A Rhode Island Red hen finishing up her laying for the day. The white eggs are fake!

There is room along the wall for more boxes when the chicks get old enough to lay. The chickens can access the rabbit area during the day, where they can feed and scratch.

Everything was going very nicely for about two weeks. Monday April 28 was an exciting day because the first of the eggs in the incubator were hatching.

(left)Griffin and Goldie scratching for their food in the rabbit house. (right) Bedtime for the chickens on the saw horse. Athena is the small Buff Orpington between her sisters, Goldie and Sunny.

I decided to start another batch of eggs and I specifically wanted one of Athena's eggs to hatch and I got one that morning. Things started getting behind at work party and I was working on moving the larger brooder that Opalyn built into vermidice and getting it set up for the older chicks so the new chicks could move to the small brooder.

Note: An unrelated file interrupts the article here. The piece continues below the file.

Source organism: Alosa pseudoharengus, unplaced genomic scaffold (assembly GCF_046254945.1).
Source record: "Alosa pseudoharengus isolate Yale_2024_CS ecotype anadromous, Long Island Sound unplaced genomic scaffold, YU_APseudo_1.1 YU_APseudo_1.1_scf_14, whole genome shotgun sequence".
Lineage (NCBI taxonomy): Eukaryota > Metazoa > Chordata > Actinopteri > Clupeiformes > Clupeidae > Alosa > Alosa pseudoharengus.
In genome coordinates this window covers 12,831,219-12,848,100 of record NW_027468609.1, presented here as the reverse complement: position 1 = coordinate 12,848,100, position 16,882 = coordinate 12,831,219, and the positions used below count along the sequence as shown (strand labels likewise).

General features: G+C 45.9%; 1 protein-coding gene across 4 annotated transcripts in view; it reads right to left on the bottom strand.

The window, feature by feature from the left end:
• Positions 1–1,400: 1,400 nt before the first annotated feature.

I was working on it late and had a mind to skip group night, but needed a shower so I went anyway. Lindsay beat me to the shower before the movie so I had to wait. While the movie was playing I kept looking at the windows as it got dark. I hadn't closed the chicken door before coming to the landing.

The movie ran long and after a quick shower I hurried up the hill to close the chicken door. It was probably between 9 and 9:30. I entered the rabbit room to see feathers everywhere and my stomach sank when I realized we'd had another attack. At first there were only two chickens on the saw horse.